Efi Chalikopoulou illustration of Gillian Tett column ‘How the Fed’s digital currency could displace crypto’
© Efi Chalikopoulou

When the Federal Reserve holds its Jackson Hole meeting later this month, economists will need to discuss one big experiment: can Fed officials prepare markets for a “taper” of loose monetary policy, without sparking a shock?

This matters deeply in the short term. But there is a second, longer-term debate which investors should also watch: how soon can the Fed create an effective central bank digital currency?

Last year the Boston Fed asked researchers at MIT to embark on a project to build and test “with boldness [and] ingenuity” the computing systems needed to support a US-backed digital currency.

That is scheduled to deliver two policy papers next month: one covering the CBDC coding challenges; the second on economic and design choices, such as what putative digital dollars might mean for commercial banks.

To cryptocurrency evangelists, that is apt to sound feeble — at least at first glance. After all, as a tracker from the Atlantic Council notes, China is already “racing ahead” with development of a digital yuan, while 14 other countries, including Sweden and South Korea, are in the pilot stage with their CBDCs. Five countries have now fully launched a digital currency, starting with the delightfully named Bahamian sand dollar.

The US is furthest behind among the biggest four central banks, the tracker notes. Moreover, Jay Powell, Fed chair, explicitly says there is no “need to rush”.

And since the MIT project is ringfenced from core Fed operations, there are suspicions this may be mere zeitgeisty tokenism from a central bank under pressure to show Congress that it can move with the 21st century times. (The Boston Fed insists that the initiative’s name, “Project Hamilton”, does not merely honour the founding father Alexander Hamilton, but is an equal celebration of a female MIT scientist, Margaret Hamilton.)

Even if Project Hamilton is more symbolic than substantive just now, it would be a mistake to ignore it. For while the Boston Fed is tight-lipped about details, some aspects of its research are already intriguing. First, the Hamilton team is not just adapting existing private sector crypto technology — as the Monetary Authority of Singapore is doing with ethereum, say. Instead it is building an entirely new system from scratch.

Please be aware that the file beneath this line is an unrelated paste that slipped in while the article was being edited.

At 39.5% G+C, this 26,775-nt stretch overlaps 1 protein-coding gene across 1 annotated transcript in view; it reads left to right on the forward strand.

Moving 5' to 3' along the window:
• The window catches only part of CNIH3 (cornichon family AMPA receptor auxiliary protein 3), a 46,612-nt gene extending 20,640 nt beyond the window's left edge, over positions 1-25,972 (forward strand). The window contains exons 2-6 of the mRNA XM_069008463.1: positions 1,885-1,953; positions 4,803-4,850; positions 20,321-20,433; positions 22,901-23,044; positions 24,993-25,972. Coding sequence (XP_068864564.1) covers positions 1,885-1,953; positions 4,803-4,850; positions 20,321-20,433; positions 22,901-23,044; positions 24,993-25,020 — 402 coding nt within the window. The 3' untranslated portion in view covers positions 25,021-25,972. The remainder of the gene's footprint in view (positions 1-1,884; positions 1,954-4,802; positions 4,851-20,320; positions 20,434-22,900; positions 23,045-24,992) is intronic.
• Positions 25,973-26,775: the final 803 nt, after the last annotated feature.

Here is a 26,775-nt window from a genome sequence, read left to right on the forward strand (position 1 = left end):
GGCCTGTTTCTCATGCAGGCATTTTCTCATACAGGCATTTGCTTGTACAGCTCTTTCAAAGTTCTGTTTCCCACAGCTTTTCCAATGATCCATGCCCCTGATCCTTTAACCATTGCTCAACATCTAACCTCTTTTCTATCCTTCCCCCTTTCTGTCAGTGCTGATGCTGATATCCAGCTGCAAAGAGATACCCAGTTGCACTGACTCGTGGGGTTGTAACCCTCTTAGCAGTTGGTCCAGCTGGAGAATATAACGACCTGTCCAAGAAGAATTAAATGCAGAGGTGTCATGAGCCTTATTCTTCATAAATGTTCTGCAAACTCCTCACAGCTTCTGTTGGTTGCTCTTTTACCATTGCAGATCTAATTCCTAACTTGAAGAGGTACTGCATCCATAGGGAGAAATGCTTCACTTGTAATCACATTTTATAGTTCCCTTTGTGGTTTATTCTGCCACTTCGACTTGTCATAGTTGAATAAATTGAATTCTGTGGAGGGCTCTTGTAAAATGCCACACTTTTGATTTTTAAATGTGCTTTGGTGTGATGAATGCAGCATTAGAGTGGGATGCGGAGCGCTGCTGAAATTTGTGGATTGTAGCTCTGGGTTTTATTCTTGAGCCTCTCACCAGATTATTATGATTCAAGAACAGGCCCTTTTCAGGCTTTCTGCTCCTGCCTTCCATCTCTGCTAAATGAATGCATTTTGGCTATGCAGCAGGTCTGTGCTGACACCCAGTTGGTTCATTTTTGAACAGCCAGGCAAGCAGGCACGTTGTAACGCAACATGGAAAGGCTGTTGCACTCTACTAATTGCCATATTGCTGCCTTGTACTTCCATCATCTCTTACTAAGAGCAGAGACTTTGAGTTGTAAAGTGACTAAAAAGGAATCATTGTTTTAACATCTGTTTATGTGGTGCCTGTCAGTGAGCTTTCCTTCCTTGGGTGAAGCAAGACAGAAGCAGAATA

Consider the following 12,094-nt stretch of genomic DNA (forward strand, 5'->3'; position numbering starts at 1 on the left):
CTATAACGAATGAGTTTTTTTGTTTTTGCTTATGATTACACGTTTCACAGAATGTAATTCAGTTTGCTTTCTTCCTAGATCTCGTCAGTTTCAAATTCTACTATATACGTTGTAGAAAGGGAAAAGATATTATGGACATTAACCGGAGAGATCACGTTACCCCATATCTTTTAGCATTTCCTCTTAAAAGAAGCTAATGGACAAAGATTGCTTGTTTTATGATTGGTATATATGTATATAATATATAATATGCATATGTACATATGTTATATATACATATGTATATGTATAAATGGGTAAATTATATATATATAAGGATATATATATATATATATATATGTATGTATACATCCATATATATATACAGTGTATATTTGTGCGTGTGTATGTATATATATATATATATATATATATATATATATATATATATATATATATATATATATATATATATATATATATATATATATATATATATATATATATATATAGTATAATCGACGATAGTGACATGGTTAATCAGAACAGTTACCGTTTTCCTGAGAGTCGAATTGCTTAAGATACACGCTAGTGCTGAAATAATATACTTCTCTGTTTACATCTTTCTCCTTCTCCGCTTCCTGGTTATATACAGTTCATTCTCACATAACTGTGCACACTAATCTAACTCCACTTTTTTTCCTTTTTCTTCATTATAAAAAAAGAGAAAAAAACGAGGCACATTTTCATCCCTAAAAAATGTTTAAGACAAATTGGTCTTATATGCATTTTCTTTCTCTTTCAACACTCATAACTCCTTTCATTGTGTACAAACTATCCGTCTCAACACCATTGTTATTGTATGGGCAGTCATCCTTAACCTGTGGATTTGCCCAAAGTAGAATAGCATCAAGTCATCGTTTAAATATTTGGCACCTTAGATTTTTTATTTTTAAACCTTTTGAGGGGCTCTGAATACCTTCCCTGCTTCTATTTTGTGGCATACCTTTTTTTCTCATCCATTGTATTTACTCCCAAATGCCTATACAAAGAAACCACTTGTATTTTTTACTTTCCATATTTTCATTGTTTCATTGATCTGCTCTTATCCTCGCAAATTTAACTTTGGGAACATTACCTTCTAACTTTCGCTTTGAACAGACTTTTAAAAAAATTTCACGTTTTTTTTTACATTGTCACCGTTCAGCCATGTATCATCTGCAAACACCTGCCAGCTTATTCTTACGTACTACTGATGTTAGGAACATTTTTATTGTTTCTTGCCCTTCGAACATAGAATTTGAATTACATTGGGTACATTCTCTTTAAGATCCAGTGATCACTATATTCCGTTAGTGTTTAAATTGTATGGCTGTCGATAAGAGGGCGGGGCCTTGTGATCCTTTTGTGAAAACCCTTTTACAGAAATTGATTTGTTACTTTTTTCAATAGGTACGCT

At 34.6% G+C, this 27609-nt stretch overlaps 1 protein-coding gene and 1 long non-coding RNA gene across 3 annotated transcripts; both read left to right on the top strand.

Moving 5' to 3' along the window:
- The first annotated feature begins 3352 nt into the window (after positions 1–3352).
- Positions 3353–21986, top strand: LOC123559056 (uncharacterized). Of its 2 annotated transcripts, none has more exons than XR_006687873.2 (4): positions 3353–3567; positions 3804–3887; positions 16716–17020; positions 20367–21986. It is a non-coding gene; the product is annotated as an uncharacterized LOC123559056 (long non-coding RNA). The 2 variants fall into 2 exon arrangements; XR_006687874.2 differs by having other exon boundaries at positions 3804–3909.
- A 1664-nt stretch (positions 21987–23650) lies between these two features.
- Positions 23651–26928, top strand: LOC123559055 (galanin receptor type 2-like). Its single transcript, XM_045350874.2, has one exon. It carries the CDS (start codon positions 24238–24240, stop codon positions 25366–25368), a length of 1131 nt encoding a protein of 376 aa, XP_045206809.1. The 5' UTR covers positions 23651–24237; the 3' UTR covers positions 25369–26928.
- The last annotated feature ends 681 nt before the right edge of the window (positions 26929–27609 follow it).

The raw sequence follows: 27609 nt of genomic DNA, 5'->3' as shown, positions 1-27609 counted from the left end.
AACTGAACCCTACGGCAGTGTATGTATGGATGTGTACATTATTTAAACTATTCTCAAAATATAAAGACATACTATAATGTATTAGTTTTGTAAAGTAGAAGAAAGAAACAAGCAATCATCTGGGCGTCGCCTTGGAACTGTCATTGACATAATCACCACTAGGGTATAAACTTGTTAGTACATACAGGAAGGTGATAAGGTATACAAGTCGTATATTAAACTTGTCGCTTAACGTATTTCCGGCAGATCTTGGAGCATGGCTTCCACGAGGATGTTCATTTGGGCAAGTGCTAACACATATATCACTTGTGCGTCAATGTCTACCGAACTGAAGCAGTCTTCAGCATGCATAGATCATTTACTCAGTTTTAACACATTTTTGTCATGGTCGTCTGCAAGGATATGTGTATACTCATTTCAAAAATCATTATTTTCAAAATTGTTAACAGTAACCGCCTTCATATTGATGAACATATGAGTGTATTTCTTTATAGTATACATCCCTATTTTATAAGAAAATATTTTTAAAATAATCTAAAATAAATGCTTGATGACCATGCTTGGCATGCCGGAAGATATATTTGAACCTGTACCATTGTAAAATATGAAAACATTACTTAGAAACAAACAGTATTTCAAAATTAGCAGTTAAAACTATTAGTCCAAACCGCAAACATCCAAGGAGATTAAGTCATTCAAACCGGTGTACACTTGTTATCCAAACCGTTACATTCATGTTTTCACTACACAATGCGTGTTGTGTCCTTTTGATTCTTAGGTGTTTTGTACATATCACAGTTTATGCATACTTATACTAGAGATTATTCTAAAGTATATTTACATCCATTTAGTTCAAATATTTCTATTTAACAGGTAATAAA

Second, after the Fed releases a white paper “that will document the ability to meet reasonable goals with core processing”, it will “create an open source licence for the code”, as Eric Rosengren, Boston Fed president, recently pledged. This is an unusually open approach for the Fed, to put it mildly. US officials appear to hope that if their code is copied, it will improve it and — most crucially — give the US more influence over global standard setting.

Third, the MIT team is focused on retail finance and driven by a desire to find a solution for mass-market digital money that is scaleable, secure, speedy and flexible enough to evolve over time.

That makes sense. However, those four goals raise at least a dozen contradictory problems, as pithily outlined in a CBDC design competition currently being run by the Monetary Authority of Singapore and partners. Can a retail CBDC system “adequately trace transactions, limit the loss or support the recovery of lost funds without compromising user identity?” And, can a retail CBDC be “flexible yet robust?”

No private sector money system has squared those circles yet in a credible way. Nor, arguably, has a central bank, given that the Bahamas sand dollar is a tiddler. However, if the Hamilton white paper offers solutions, this could displace privately created cryptocurrencies (such as bitcoin) or stablecoins (like tether) as Powell now spells out. “You wouldn’t need stablecoins; you wouldn’t need cryptocurrencies if you had a digital US currency,” he recently told Congress. “I think that’s one of the stronger arguments in its favour.”

Bitcoin evangelists scoff that this seems most unlikely to happen soon, if ever, given the stodgy nature of central bank bureaucracies. And even if the Hamilton team finds the holy grail of CBDC computer codes, the Fed would probably need congressional support to even attempt a pilot. Nobody knows if this would be forthcoming.

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But whether you love or hate crypto, its explosion has reminded us all that symbols matter deeply in money making — and not just memes. One big appeal of bitcoin, after all, is precisely how it acts as a symbol of anti-authoritarianism. If the Project Hamilton papers carry credibility, that will change the symbolism of the crypto world. Practices that were on the financial fringe are moving into the mainstream as the establishment tries to wrest control. That may make the catch-all phrase “crypto” sound less scary to politicians and the public.

However, it may also undermine the first-mover advantage that tokens like bitcoin have enjoyed. Indeed, that symbolic shift could threaten cryptocurrencies as much, not more, than the clampdown that the Securities and Exchanges Commission is threatening.

Which, of course, will provide plenty of material for debate at Jackson Hole, particularly given that many Fed policymakers have an incentive to avoid talking too much about their other, even more tortured, current experiment, namely whether their “taper” can actually work.

gillian.tett@ft.com





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